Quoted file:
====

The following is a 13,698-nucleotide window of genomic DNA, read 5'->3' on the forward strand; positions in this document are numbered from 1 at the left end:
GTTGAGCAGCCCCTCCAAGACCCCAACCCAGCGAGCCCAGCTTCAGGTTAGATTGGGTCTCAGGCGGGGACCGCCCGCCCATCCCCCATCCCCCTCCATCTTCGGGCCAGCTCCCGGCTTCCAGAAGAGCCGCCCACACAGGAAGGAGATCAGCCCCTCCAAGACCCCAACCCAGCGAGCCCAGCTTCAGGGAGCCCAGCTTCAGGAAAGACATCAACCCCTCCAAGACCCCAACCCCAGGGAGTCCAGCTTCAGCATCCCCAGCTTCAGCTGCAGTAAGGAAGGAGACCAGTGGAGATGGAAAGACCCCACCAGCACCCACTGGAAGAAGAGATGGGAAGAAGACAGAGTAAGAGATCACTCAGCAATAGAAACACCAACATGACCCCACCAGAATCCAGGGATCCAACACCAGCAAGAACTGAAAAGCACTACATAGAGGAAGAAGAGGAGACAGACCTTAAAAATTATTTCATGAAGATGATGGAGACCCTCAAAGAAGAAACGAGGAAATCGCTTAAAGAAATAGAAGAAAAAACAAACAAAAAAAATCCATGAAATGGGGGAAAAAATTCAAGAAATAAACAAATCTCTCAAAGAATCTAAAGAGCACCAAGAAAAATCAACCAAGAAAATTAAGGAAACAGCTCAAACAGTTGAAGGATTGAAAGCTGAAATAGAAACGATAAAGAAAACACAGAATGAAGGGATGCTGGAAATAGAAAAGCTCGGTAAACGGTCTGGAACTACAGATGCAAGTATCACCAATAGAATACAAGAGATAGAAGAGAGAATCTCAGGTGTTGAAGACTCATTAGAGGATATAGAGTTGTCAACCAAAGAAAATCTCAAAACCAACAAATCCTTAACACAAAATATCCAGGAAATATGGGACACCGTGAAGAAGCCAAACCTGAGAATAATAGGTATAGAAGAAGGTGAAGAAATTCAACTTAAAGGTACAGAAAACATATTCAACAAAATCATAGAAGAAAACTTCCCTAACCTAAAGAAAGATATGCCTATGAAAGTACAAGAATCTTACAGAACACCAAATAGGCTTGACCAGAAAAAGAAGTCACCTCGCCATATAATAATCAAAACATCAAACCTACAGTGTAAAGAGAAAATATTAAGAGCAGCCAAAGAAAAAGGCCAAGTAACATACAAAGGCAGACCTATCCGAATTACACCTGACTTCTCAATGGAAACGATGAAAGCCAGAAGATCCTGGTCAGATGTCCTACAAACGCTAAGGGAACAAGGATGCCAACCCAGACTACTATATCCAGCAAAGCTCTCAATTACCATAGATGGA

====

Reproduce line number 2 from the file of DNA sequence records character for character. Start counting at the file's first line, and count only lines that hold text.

GTTGAGCAGCCCCTCCAAGACCCCAACCCAGCGAGCCCAGCTTCAGGTTAGATTGGGTCTCAGGCGGGGACCGCCCGCCCATCCCCCATCCCCCTCCATCTTCGGGCCAGCTCCCGGCTTCCAGAAGAGCCGCCCACACAGGAAGGAGATCAGCCCCTCCAAGACCCCAACCCAGCGAGCCCAGCTTCAGGGAGCCCAGCTTCAGGAAAGACATCAACCCCTCCAAGACCCCAACCCCAGGGAGTCCAGCTTCAGCATCCCCAGCTTCAGCTGCAGTAAGGAAGGAGACCAGTGGAGATGGAAAGACCCCACCAGCACCCACTGGAAGAAGAGATGGGAAGAAGACAGAGTAAGAGATCACTCAGCAATAGAAACACCAACATGACCCCACCAGAATCCAGGGATCCAACACCAGCAAGAACTGAAAAGCACTACATAGAGGAAGAAGAGGAGACAGACCTTAAAAATTATTTCATGAAGATGATGGAGACCCTCAAAGAAGAAACGAGGAAATCGCTTAAAGAAATAGAAGAAAAAACAAACAAAAAAAATCCATGAAATGGGGGAAAAAATTCAAGAAATAAACAAATCTCTCAAAGAATCTAAAGAGCACCAAGAAAAATCAACCAAGAAAATTAAGGAAACAGCTCAAACAGTTGAAGGATTGAAAGCTGAAATAGAAACGATAAAGAAAACACAGAATGAAGGGATGCTGGAAATAGAAAAGCTCGGTAAACGGTCTGGAACTACAGATGCAAGTATCACCAATAGAATACAAGAGATAGAAGAGAGAATCTCAGGTGTTGAAGACTCATTAGAGGATATAGAGTTGTCAACCAAAGAAAATCTCAAAACCAACAAATCCTTAACACAAAATATCCAGGAAATATGGGACACCGTGAAGAAGCCAAACCTGAGAATAATAGGTATAGAAGAAGGTGAAGAAATTCAACTTAAAGGTACAGAAAACATATTCAACAAAATCATAGAAGAAAACTTCCCTAACCTAAAGAAAGATATGCCTATGAAAGTACAAGAATCTTACAGAACACCAAATAGGCTTGACCAGAAAAAGAAGTCACCTCGCCATATAATAATCAAAACATCAAACCTACAGTGTAAAGAGAAAATATTAAGAGCAGCCAAAGAAAAAGGCCAAGTAACATACAAAGGCAGACCTATCCGAATTACACCTGACTTCTCAATGGAAACGATGAAAGCCAGAAGATCCTGGTCAGATGTCCTACAAACGCTAAGGGAACAAGGATGCCAACCCAGACTACTATATCCAGCAAAGCTCTCAATTACCATAGATGGA